After the majority of Episcopal Conferences adopt the practice, we will begin to see persecution of those few bishops and priests that refuse to go along; which, in fact, was always the goal.

A bishop, who refuses to accept the unacceptable in a country where the practice is adopted, will find himself ostracized. Perhaps he will be the subject of complaints from fellow bishops or letter campaigns from some minority of his own priests complaining about his excessive rigidity and general lack of pastoral sensibilities. Perhaps then he will be the subject of an Apostolic Visitation to investigate these serious allegations. Then six months later, he is gone and without a word about Communion for the divorced and remarried ever being mentioned.

Faithful priests in unfaithful dioceses will not even have the courtesy of that dog and pony show. They’ll be placed on the eternal sabbatical for the crime of “unpastoralness.” Their pleas for help and justice will fall on deaf ears.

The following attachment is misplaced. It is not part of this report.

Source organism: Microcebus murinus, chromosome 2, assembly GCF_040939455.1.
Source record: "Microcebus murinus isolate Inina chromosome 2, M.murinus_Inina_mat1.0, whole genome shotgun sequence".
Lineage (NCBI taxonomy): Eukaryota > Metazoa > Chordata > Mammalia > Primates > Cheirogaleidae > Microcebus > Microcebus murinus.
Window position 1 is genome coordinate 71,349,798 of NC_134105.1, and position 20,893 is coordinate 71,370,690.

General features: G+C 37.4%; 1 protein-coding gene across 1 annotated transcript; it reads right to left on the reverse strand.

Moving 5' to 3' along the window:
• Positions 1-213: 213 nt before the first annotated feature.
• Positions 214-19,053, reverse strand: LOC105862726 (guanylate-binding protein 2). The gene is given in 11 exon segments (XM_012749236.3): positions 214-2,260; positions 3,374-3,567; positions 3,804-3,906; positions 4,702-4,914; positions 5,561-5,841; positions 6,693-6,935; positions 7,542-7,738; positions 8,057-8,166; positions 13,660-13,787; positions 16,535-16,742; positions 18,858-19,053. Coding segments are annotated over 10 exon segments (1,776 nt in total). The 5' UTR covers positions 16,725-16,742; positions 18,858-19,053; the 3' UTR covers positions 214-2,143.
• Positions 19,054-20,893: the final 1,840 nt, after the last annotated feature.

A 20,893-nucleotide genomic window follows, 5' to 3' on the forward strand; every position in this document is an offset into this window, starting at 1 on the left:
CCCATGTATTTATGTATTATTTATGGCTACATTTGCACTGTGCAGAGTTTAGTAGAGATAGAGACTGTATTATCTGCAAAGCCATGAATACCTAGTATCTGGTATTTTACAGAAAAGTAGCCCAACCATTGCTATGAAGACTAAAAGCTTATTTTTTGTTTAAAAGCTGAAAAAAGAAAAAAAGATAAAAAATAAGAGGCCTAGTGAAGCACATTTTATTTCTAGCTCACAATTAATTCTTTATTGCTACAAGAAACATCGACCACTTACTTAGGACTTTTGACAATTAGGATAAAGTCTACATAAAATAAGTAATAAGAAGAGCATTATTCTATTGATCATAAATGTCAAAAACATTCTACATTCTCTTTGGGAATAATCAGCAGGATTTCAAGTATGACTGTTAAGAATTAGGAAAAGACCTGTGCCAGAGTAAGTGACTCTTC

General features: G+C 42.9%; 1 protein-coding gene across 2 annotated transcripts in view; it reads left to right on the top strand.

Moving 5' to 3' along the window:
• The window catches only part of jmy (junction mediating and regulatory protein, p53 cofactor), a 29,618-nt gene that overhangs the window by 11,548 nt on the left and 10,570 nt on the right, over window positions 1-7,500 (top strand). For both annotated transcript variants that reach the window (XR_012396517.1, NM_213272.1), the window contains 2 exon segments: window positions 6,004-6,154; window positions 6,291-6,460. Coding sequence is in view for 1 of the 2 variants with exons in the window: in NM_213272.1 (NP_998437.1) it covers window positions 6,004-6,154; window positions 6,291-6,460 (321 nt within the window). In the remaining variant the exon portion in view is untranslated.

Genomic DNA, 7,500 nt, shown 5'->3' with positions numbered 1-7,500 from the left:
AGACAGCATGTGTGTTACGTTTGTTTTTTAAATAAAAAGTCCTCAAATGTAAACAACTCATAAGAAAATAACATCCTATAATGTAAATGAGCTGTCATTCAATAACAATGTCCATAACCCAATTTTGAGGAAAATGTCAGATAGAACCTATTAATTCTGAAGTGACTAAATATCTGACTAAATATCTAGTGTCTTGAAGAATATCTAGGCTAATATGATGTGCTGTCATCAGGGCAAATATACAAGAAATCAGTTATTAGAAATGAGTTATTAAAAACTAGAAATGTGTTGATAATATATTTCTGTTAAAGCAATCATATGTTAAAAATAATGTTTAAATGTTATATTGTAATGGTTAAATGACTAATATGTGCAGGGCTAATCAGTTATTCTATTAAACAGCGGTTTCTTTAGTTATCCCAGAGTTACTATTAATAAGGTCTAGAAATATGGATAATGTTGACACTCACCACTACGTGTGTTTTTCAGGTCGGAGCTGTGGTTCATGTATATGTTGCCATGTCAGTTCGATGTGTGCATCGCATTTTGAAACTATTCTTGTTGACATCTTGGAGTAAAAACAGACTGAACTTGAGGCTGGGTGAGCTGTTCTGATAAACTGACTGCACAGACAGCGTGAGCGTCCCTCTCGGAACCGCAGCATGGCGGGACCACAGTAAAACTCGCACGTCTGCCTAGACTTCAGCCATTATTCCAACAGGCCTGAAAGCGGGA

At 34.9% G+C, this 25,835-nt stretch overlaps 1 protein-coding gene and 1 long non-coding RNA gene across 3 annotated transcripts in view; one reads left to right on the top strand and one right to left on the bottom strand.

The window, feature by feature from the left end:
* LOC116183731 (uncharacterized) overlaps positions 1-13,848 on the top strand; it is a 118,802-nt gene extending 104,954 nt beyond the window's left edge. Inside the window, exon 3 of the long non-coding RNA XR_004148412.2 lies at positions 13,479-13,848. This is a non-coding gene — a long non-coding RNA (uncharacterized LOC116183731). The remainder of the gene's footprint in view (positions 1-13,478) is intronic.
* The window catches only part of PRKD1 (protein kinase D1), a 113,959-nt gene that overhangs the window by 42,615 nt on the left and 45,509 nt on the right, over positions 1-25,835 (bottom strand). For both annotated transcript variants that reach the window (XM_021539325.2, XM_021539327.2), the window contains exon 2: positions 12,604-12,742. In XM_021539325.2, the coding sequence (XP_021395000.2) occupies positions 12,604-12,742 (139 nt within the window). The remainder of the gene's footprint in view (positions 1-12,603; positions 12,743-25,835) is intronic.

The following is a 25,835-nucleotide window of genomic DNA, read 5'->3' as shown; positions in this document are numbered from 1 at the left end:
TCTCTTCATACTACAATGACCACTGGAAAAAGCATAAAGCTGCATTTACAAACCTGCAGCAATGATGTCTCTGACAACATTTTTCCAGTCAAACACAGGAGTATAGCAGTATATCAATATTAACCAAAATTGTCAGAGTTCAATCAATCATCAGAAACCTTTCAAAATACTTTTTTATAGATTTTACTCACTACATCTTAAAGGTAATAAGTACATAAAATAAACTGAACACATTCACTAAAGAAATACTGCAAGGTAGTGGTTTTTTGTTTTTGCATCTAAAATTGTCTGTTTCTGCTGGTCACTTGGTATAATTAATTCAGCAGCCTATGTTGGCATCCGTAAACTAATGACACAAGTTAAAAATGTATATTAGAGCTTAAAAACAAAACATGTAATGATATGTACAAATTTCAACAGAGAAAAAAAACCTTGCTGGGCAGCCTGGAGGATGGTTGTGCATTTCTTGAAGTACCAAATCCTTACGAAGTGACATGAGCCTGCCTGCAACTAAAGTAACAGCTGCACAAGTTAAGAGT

Faithful Catholics will have nowhere to turn. Persecuted by society, government, and even their own Church for simply refusing to accept what cannot be accepted.

So what then? How should faithful Catholics respond? Should we be rebels or martyrs?

Rebels or martyrs? That is the question. For my part, I think the answer depends on the persecutor.

When it comes to societal and governmental persecution, we need to be rebellious. We need to push back in every way possible. We need to march and protest. We need to refuse accommodation to the zeitgeist. We need to pick fights over these matters whenever and wherever we can. When the government and its officials abuse their limited authority, we need to swarm on them like bees, putting the fear of a God they ignore into their petty little hearts. We must use civil disobedience aggressively as appropriate.